When it becomes as black as Darth Vader, we tend to throw it in the trash! However, you can still eat the avocado even when its skin is ripening. In an effort to reduce waste, the University of California worked for half a century on a new variety. She leaves no room for doubt as to her maturity thanks to the color of her skin.
Avocado production is an ecological disaster. Its cultivation requires 1,000 liters of water to obtain only one kilo of fruit. To this heavy energy bill is added that of transport when cargo ships transport tons of avocados carefully confined in an environment maintained at 6°C to prevent ripening. Last summer, Arina Shokouhi, a student at one of London’s prestigious art and design schools, had worked for her end-of-studies project on a rather stunning prototype, reproducing everything we know about an avocado, from its skin to its green flesh using only mashed beans, rapeseed and potatoes. The skin was made of biodegradable wax. Code name: Ecovado.
The environmental issue of avocado cultivation is therefore a well-known reality. However, the cost to the planet of this consumption is worse than what we might think when we include the waste bill. How many times have you bought a hard avocado that ended up in the trash because it got too ripe? One of the keys to lessening the environmental impact of avocado production would be to help consumers better identify when they can eat it. And to do this, the color is the best clue.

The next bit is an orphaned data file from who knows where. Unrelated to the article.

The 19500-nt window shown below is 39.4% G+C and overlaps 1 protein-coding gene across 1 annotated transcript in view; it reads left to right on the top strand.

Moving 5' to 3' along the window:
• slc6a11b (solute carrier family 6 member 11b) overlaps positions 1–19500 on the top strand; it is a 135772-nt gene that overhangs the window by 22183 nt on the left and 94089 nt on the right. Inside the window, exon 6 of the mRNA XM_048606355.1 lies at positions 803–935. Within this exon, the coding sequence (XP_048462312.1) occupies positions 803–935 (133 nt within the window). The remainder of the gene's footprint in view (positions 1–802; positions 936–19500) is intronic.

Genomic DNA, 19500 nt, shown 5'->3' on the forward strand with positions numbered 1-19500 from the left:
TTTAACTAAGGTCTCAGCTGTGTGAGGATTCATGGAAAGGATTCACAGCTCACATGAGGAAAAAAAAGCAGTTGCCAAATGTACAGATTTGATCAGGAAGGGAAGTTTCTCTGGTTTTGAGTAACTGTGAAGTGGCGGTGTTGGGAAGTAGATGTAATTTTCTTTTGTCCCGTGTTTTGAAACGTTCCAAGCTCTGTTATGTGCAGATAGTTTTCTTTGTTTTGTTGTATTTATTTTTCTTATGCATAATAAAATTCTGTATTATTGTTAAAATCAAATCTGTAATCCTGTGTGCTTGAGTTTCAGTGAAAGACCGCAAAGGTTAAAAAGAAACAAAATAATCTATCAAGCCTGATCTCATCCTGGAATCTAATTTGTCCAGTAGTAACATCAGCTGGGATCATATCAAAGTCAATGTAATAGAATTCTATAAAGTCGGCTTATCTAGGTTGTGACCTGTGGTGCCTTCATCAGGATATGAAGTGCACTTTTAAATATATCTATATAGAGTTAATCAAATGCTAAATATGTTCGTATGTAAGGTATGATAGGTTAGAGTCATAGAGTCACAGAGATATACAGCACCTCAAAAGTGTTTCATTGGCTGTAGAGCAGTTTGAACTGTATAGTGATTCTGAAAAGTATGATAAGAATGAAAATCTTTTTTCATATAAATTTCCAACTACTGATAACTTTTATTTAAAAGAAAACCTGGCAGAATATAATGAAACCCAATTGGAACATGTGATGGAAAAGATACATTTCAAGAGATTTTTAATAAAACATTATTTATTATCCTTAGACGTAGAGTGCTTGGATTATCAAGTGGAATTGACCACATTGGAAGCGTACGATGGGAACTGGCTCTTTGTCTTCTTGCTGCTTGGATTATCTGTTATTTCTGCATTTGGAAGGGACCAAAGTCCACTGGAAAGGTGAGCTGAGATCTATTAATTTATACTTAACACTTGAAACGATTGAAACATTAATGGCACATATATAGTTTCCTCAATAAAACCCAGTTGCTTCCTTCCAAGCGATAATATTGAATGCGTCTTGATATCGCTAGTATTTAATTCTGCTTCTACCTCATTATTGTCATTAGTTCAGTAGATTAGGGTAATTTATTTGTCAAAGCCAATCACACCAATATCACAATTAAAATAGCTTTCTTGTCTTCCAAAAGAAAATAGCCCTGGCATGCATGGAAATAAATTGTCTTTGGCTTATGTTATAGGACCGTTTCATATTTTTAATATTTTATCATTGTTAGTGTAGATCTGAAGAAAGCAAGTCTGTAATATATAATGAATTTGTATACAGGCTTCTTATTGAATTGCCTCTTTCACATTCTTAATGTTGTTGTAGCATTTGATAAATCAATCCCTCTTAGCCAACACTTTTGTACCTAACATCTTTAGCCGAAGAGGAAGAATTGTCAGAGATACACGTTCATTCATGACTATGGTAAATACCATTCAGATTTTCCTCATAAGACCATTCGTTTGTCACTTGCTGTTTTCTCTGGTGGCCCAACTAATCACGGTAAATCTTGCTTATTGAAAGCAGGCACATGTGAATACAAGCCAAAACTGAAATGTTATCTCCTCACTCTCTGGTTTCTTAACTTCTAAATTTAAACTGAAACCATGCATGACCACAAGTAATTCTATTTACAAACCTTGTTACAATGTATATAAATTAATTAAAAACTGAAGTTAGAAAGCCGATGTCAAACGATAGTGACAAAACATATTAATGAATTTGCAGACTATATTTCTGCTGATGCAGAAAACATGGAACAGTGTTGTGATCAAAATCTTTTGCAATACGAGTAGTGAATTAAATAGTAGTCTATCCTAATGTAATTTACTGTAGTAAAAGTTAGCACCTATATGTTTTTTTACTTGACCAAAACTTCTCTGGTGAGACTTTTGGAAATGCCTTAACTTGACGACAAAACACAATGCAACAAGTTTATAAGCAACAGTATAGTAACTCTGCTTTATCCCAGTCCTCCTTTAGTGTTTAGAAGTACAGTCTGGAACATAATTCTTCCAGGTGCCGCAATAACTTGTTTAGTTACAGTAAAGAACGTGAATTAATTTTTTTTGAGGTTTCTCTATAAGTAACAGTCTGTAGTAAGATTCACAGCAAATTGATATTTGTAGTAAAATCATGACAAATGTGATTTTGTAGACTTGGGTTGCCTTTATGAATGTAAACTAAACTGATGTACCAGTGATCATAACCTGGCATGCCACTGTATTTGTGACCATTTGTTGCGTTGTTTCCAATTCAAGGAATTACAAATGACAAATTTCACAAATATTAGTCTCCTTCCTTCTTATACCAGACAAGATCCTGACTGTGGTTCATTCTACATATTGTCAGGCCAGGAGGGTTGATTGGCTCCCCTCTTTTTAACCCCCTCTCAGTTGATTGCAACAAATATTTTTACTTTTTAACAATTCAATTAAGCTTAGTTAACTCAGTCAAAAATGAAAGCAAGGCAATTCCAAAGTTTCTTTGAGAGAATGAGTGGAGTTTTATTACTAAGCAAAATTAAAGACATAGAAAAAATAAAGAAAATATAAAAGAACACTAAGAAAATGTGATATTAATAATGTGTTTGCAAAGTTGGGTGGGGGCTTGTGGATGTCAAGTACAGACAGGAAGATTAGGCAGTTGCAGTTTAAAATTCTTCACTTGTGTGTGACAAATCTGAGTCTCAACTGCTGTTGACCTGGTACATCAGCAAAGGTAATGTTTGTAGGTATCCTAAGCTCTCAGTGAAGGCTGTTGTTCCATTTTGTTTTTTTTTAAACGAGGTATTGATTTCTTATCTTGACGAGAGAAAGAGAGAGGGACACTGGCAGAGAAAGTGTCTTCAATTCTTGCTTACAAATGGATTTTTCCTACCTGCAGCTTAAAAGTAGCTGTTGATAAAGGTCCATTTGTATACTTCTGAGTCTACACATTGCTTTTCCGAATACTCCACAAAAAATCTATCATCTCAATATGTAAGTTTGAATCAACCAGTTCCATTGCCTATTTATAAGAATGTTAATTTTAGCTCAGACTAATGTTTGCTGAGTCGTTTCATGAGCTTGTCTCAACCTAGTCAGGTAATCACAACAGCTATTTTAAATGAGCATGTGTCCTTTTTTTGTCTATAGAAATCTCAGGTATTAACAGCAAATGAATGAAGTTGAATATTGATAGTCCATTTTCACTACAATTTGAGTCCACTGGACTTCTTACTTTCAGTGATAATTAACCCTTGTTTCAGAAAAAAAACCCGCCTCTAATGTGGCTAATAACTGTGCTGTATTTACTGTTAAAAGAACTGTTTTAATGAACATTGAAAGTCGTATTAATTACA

NO to diets, YES to WW!
The Luna, a new lawyer
Usually, the variety you add to a poke bowl or spread on an avocado toast is usually the “hass”. Dark in color, it becomes completely black without being rotten. And that’s where the whole problem lies. This dark color encourages many consumers to throw it in the trash, believing it to be completely worn out. In the United States, the University of California (located in the state of the same name where most of the avocados consumed in the country are produced), has just developed a brand new variety. Over the past fifty years, Californian researchers have carried out crosses and tests on thousands of plantations to finally obtain a brand new type of avocado with a green color that leaves no doubt about its immaturity. In its official announcement, the University of Riverside explains: “it is called Luna and offers consumers an excellent flavor, a rind that turns black when ripe and a high post-harvest quality”.
The cultivation of this new variety of avocado is also supposed to be less impactful for the planet. The Luna indeed grows on smaller trees, planted more densely in reduced spaces. Unfortunately, history does not say if this new avocado still needs so much water to grow… The fact remains that it is in the process of being patented and that several dozen producers outside the United States United have already asked to plant it…